Senior Chinese military officials meet Japanese defense chief

By Deng Xiaoci Source:Global Times Published: 2019/12/18 23:03:40

Xu Qiliang, vice chairman of China's Central Military Commission meets visiting Japanese Defense Minister Taro Kono. Photo: Courtesy of Ministry of National Defense

Chinese State Councilor and Defense Minister Wei Fenghe walks with visiting Japanese Defense Minister Taro Kono. Photo: Courtesy of Ministry of National Defense

Senior Chinese defense and military officials and the Japanese defense chief agreed to boost mutual trust and improve ties between the two countries' militaries following their meeting in Beijing as the first visit of a Japanese defense chief to China in over 10 years kicked off Wednesday.

Xu Qiliang, vice chairman of China's Central Military Commission and Chinese State Councilor and Defense Minister Wei Fenghe, met visiting Japanese Defense Minister Taro Kono.

During the meeting, Xu said China was willing to work together with the Japanese side to jointly safeguard regional and global peace and stability. 

Kono said that the Japanese side values its ties with China and he hoped to strengthen security exchanges and cooperation with the Chinese side through the visit, deepen understanding, positively manage disagreements and avoid misjudgments.

Wei during his meeting with his Japanese counterpart noted that led by the leaders of the two countries, China-Japan relations have come back on track and the Chinese side was willing to properly handle disagreements and push forward bilateral ties in a sustainable, peaceful and stable fashion.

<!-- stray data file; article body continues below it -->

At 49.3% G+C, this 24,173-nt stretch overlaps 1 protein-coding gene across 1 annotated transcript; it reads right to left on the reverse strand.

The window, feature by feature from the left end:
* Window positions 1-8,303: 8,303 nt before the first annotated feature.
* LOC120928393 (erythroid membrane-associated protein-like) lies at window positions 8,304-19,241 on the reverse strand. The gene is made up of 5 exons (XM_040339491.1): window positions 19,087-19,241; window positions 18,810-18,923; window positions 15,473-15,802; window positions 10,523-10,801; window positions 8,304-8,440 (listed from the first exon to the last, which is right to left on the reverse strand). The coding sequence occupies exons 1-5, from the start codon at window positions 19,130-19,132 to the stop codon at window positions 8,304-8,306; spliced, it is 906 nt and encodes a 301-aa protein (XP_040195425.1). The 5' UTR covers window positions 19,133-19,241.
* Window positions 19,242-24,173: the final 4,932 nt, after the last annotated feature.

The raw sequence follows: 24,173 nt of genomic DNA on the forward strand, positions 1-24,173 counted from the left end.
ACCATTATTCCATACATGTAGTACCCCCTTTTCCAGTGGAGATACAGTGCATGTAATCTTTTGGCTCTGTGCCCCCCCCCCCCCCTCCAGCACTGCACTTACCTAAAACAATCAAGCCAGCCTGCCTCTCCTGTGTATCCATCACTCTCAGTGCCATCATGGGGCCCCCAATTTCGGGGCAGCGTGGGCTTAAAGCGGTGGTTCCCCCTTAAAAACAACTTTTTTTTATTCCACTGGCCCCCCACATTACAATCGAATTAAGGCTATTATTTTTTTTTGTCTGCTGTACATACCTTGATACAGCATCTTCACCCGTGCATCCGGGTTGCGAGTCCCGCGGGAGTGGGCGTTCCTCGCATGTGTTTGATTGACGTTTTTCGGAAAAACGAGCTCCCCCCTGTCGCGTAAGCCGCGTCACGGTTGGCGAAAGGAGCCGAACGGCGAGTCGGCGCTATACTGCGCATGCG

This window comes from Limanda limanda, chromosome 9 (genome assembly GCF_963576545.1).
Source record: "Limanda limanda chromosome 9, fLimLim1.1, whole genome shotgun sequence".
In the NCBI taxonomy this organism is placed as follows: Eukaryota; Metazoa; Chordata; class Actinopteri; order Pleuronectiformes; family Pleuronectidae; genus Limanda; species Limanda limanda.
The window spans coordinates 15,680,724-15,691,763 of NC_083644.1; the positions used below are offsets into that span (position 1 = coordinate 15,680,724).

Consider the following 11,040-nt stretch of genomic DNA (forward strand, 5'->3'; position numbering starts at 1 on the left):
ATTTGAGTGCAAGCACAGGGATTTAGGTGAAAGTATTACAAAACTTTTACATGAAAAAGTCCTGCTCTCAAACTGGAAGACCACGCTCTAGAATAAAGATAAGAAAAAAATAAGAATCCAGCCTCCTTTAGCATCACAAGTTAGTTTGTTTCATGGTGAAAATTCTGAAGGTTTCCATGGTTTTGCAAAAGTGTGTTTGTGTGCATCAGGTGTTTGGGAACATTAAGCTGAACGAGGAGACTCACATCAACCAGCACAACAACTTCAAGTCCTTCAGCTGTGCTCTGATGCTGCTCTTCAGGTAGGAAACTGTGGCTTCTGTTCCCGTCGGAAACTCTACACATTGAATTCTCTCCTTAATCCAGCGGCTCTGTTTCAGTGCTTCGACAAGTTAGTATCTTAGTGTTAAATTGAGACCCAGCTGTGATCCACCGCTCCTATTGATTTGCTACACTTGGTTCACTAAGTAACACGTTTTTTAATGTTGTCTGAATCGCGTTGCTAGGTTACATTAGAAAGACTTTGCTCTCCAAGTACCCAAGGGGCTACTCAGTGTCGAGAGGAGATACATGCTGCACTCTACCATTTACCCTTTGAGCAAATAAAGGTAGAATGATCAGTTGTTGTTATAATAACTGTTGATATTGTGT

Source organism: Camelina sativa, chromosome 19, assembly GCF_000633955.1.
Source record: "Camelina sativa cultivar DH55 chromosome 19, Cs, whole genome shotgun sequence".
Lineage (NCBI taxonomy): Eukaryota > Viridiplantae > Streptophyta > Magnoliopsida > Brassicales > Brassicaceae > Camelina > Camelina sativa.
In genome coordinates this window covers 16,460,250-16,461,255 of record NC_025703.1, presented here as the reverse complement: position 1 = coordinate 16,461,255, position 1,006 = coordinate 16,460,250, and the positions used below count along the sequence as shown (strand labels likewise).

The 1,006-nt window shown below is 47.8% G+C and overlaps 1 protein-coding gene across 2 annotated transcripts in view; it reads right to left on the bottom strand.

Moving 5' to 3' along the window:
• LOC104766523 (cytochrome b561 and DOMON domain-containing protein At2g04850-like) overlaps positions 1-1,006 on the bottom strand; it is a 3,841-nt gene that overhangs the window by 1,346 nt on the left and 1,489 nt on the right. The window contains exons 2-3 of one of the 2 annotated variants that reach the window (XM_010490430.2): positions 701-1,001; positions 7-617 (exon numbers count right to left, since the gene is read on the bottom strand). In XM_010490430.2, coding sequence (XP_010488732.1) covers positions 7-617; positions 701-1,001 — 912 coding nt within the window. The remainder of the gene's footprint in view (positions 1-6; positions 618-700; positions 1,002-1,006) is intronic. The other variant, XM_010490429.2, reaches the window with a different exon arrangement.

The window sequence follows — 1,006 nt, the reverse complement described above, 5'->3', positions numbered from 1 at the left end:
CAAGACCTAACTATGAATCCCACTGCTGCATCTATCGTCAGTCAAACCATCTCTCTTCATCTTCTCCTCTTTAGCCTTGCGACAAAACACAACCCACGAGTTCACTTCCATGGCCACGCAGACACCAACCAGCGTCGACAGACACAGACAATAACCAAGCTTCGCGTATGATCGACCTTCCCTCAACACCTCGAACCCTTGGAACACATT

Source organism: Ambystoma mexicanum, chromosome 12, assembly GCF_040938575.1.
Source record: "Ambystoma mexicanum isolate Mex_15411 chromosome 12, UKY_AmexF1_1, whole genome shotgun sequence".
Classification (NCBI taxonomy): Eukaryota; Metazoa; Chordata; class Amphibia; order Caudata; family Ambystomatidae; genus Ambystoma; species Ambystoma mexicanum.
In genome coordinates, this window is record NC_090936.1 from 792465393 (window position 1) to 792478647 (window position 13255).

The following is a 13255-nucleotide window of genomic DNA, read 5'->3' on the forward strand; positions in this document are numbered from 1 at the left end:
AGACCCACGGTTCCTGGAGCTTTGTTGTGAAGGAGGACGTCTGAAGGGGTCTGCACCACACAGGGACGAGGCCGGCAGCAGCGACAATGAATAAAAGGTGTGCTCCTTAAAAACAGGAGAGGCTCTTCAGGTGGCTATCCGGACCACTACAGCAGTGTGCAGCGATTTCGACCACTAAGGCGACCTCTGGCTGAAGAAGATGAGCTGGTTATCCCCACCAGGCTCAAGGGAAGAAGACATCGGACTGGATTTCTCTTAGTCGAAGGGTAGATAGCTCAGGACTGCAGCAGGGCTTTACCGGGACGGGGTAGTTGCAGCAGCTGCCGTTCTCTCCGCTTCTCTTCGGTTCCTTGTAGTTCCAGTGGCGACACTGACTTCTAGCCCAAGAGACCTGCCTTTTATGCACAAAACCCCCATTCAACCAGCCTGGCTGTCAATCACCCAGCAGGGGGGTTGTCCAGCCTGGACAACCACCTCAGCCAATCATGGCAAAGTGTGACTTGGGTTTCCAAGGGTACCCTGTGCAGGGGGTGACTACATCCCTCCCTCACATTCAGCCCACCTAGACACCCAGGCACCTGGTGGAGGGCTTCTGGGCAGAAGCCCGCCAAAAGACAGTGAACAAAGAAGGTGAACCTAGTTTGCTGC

Chinese experts said the two countries have seen positive momentum in defense cooperation in recent years since bilateral relations began thawing. However, there were still obstacles to overcome. 

Right before his two-day visit in Beijing, Kono, a potential successor to Japanese Prime Minister Shinzo Abe, said in a speech in Qatar on Saturday that "China is engaging in unilateral and coercive attempts to alter the status quo" and his country was "also concerned about China's rapid enhancement of its military power without transparency, including its nuclear and missile capabilities," Japanese public broadcaster NHK reported.

Liu Jiangyong, vice dean of the Institute of Modern International Relations at Tsinghua University in Beijing, said Kono's remarks were no shock and vividly showed that Kono, who had contributed to the thawed Beijing-Tokyo relations in his previous post as foreign minister, was trying hard to fit as a newly sworn-in defense minister. 

"Hyping the China threat theory will help him cater to domestic right wing forces, even the US, as preparations for his future campaign for prime minister, and what he said is basically in line with the Abe government's long-held attitude," Liu said. 

Liu pointed out that fabricating China as an aggressor in the South China Sea was meant to win Japan more support from the West and to justify its false stance in China-Japan disputes over the sovereignty of the Diaoyu Islands, based on a "self-illusion."

Liu told the Global Times Kono's inappropriate remarks were unwise but should not affect the current healthy and friendly development momentum of China-Japan relations. 

Asked if such remarks would affect Kono's visit to Beijing, Liu said that "it would be good timing for Chinese officials to instruct him over the matter with evidence and historical facts, besides welcoming him with 'fine wine for a guest.'"


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